- 1955 Aston Martin DB2/4
- Recently restored in UK by marque specialists
- Original colour scheme of Imperial Crimson with Beige trim
- Original build sheet and BMI Heritage Trust Certificate
- Eligible for the Mille Miglia
This immaculately presented Aston Martin DB2/4 has recently been the subject of an extensive restoration, with the result that it is now an exceptional example of the Feltham marque’s handsome Grand Tourer.
Chassis number LML/1027 was a left-hand-drive North American export that was built on 5 July 1955. It was dispatched on 28 July that year to the Peter Satori Company in Pasadena, California, and the build sheet notes that it had been fitted with the optional Dunlop Roadspeed whitewall tyres.
The DB2/4 was finished in Imperial Crimson and featured a Beige interior – the colour scheme that it once again wears today. It was sold new to Graham Sterling, who was based in Los Angeles and went on to be President of the State Bar of California in 1958-’59. It’s thought that he kept the Aston Martin until 1968, when it passed to EG Wadkins and Lynette A Booth of Apple Valley, California.
By 2005, the DB2/4 had been acquired by a marque enthusiast and collector, who had it dismantled in preparation for a complete restoration. Before that process could be finished, he was forced to sell his collection, and while the chassis and body had been partially restored, the car was still in need of completion. It was sold at auction by RM and imported back into the UK, after which the rebuild was completed to the exceptional standard in which the Aston Martin appears today.
The bodywork was restored and refinished by David Brown Restorations Ltd in Mansfield, the interior trim was handled by Dave Beswick, and the 2.6-litre straight-six engine and gearbox were rebuilt by Feltham-era Aston Martin specialist Davron.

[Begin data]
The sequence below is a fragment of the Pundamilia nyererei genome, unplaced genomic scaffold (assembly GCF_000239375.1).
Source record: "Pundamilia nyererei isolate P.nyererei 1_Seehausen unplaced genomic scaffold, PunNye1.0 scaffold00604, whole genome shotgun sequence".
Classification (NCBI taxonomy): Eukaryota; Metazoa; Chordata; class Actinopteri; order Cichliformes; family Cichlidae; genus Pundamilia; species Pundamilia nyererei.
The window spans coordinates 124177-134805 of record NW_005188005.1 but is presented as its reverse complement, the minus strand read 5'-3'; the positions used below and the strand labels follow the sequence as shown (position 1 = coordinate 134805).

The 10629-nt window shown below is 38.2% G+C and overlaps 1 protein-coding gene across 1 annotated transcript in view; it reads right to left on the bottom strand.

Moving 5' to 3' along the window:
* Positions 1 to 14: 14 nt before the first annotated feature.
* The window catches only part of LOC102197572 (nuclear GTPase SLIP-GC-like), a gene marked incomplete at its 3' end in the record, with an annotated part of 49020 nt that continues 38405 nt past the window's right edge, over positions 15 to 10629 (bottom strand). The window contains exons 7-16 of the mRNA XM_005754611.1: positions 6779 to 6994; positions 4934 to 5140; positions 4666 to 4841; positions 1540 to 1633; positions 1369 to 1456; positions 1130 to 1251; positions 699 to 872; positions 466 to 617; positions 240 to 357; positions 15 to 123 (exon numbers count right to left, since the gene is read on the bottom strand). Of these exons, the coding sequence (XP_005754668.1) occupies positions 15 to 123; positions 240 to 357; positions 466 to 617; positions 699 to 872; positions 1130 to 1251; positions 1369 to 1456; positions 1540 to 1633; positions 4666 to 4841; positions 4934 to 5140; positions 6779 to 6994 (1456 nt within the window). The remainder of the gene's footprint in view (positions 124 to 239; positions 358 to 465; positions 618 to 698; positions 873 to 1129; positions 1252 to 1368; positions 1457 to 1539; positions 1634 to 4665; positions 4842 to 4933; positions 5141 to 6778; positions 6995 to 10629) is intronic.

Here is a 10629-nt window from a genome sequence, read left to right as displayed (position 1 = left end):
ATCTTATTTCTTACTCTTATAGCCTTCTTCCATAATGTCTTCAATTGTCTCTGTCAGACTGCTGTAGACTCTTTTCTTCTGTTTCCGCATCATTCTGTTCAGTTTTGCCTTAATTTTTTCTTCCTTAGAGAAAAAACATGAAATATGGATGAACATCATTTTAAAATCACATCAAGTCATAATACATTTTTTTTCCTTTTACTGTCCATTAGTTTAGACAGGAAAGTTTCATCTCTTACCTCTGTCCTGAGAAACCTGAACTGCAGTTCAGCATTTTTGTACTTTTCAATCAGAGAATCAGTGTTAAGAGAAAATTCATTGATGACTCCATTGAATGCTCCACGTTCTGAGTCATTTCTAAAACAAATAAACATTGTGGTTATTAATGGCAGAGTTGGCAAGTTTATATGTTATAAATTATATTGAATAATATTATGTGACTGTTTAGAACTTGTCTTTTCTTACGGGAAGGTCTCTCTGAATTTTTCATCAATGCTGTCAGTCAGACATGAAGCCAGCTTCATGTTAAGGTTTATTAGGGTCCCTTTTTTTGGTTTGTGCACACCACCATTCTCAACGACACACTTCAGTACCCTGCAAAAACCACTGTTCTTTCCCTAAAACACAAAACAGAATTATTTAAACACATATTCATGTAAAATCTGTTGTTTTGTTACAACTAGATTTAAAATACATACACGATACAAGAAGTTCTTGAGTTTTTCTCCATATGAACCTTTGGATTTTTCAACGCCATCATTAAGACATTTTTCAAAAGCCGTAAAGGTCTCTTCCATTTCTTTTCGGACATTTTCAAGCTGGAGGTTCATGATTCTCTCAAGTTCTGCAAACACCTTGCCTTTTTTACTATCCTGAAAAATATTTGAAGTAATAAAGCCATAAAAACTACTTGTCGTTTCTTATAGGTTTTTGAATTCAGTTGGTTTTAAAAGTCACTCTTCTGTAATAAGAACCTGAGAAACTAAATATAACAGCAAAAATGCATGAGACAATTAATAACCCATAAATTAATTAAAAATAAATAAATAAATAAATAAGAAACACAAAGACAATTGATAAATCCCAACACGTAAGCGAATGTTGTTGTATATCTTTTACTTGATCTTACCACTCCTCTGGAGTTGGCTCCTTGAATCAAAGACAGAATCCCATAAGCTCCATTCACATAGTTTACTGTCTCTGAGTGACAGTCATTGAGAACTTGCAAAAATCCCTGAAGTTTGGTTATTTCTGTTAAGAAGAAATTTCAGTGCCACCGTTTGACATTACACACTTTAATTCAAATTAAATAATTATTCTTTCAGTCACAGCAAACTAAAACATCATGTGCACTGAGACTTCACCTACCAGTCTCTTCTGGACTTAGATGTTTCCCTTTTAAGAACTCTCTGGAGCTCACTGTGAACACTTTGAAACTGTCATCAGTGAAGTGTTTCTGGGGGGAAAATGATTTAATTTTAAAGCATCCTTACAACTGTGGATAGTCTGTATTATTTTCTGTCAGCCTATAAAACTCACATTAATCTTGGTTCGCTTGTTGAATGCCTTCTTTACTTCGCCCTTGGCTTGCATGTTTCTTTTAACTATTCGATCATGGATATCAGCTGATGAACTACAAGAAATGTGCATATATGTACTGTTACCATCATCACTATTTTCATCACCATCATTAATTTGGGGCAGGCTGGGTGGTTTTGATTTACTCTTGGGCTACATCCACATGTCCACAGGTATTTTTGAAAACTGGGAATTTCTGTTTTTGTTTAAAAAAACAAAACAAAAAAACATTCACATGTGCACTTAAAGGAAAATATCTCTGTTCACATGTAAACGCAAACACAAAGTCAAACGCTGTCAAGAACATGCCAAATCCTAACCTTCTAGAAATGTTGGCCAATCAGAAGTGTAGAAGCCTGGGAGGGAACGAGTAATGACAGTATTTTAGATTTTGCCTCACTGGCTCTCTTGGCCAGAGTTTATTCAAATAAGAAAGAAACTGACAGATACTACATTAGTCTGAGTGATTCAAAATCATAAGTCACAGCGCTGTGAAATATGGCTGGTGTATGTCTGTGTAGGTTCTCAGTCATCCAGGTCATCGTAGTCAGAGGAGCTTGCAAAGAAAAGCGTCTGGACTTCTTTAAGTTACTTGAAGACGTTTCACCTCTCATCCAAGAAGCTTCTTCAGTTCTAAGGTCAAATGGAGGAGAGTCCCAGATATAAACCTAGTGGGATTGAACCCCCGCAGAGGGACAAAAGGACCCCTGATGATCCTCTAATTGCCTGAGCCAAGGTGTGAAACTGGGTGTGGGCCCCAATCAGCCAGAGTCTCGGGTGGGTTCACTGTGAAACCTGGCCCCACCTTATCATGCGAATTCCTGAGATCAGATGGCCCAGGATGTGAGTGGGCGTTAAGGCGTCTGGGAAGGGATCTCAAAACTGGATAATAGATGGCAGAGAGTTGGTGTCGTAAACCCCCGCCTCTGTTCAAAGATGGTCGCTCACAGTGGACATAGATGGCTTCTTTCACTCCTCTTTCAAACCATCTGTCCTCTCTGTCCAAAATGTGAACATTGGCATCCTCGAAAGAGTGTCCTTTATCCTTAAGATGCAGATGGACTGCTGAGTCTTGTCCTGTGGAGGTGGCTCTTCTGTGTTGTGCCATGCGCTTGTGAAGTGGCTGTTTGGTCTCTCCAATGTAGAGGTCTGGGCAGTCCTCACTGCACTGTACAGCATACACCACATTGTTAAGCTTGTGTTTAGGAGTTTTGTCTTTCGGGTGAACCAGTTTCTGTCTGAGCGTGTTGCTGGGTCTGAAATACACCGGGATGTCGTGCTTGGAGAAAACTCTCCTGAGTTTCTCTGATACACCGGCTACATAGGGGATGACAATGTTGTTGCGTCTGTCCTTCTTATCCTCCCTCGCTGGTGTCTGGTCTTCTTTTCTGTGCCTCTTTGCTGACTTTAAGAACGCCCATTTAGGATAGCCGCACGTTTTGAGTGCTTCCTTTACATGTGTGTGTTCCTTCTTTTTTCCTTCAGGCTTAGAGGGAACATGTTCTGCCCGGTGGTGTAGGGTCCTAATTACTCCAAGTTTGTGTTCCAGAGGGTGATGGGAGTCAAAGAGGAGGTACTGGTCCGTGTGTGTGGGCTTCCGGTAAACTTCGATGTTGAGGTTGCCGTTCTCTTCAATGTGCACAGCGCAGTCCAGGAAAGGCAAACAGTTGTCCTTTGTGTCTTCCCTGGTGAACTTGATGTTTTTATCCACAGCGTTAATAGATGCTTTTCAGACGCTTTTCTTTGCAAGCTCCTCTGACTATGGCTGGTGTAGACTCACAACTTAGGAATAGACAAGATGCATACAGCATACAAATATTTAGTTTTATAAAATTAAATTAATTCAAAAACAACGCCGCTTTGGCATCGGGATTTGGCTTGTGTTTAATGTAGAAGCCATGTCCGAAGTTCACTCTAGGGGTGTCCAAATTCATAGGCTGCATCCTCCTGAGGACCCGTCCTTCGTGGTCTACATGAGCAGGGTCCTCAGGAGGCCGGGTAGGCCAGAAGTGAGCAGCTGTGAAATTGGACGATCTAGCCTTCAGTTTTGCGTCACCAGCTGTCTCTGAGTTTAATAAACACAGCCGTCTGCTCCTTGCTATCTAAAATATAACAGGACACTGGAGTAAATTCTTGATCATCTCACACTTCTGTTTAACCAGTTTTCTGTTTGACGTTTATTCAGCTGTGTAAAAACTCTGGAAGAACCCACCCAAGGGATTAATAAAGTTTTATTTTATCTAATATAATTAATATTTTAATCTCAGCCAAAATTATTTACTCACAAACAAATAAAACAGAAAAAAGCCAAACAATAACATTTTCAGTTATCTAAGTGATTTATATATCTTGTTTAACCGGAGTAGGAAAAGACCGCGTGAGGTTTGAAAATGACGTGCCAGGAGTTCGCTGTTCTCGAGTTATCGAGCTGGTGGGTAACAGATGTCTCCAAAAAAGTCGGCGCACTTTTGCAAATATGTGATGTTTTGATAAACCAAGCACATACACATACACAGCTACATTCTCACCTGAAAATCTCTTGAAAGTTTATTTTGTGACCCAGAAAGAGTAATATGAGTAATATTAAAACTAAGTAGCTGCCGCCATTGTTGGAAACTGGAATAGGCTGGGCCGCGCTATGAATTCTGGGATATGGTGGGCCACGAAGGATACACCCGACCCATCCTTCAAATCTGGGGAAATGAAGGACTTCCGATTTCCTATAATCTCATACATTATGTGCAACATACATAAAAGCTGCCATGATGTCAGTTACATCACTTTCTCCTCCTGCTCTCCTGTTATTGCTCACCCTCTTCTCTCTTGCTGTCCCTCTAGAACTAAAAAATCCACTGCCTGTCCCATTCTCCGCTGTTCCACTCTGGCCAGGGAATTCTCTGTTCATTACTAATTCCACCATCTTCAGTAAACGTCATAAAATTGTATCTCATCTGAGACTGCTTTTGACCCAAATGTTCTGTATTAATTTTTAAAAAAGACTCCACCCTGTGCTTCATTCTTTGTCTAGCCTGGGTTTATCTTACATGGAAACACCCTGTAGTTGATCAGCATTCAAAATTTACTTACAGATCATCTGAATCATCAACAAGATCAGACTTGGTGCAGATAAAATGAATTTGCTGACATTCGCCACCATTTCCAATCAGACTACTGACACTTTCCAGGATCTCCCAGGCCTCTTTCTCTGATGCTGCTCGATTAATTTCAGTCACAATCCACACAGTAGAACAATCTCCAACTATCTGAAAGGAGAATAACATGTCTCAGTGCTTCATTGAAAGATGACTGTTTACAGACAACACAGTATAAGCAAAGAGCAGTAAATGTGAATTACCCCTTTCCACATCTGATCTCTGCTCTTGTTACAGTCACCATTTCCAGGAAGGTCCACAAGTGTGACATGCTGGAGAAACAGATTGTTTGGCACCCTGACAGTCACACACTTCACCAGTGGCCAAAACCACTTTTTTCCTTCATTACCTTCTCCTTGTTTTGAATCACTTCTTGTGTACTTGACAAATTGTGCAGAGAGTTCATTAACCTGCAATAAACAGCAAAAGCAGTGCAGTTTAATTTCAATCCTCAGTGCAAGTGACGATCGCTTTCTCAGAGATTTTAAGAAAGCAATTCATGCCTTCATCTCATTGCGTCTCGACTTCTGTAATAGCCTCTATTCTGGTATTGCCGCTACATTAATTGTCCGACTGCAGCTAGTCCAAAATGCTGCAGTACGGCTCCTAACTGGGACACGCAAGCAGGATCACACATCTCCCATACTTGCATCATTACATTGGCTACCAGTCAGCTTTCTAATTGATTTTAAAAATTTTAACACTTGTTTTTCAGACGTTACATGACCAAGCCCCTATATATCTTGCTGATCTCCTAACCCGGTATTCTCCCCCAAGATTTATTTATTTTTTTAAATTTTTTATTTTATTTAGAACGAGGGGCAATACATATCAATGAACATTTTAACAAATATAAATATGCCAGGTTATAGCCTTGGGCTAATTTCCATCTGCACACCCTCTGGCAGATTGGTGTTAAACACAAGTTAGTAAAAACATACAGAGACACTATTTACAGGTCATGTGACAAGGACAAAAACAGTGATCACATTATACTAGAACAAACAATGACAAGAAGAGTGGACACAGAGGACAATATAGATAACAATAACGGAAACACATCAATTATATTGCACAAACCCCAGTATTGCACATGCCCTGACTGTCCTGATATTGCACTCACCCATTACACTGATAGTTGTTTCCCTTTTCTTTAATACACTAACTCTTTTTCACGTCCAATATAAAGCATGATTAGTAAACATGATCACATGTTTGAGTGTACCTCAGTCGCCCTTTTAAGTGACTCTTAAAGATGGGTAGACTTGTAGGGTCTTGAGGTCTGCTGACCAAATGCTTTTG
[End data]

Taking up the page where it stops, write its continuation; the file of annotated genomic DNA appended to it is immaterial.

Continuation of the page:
Now proudly being offered for sale with The Classic Motor Hub, this Aston Martin DB2/4 comes with its original build sheet – supplied by Aston Martin Dorset – and instruction book, plus a certificate from the British Motor Industry Heritage Trust.
When David Brown acquired Aston Martin in February 1947 for £20,500, it marked the beginning of what would be a golden era for the long-established but occasionally troubled marque. Key to its revival was Brown’s acquisition of Lagonda later that year, which gave him access not only to Lagonda’s WO Bentley-designed 2.6-litre six-cylinder engine, but also its talented stylist, Frank Feeley.
Following a short run of 2-litre Sports models – retrospectively christened the DB1 – the DB2 was introduced in 1950. The Lagonda engine was used and gave 100bhp at 5000rpm, while Feeley’s elegant bodywork was shaped from aluminium at the Feltham factory. At £2331, it was considerably more expensive than the Jaguar XK 120, but the Aston was built in far smaller numbers.
A Vantage model was added in late 1950, with the compression ratio being upped from 6.3:1 to 8.2:1, and a drophead coupé was also offered. Then came the new DB2/4, the bodywork for which was no longer produced in-house. Instead, Mulliners was contracted to make it, although final assembly was still carried out at Feltham.
The DB2/4 – launched at the 1953 London Motor Show – was so named to reflect the additional of two small rear seats, even though the wheelbase remained the same. The extended tail featured an opening ‘hatch’ in order to provide access to the luggage area, and the Vantage engine was fitted as standard to compensate for the extra weight.
A lightly facelifted MkII version of the DB2/4 was introduced in October 1955, with a change in axle ratio from 3.73:1 to 3.77:1. There was also improved interior ventilation and better seats, plus the addition of a fixed-head coupé model that did away with the rear hatch.
Most importantly in terms of Aston Martin’s future, the DB2/4 MkII featured bodywork made not by Mulliners in Birmingham but by Tickford in Newport Pagnell. David Brown had bought Tickford in 1954 as a way of reducing Aston Martin’s reliance on external coachbuilders, and from 1957 onwards, all production would be moved to Newport Pagnell from the marque’s long-time base at Feltham.
Far fewer MkIIs were built than the original DB2/4, and the model was replaced in 1957 by the DB MkIII after a total of 764 had been built.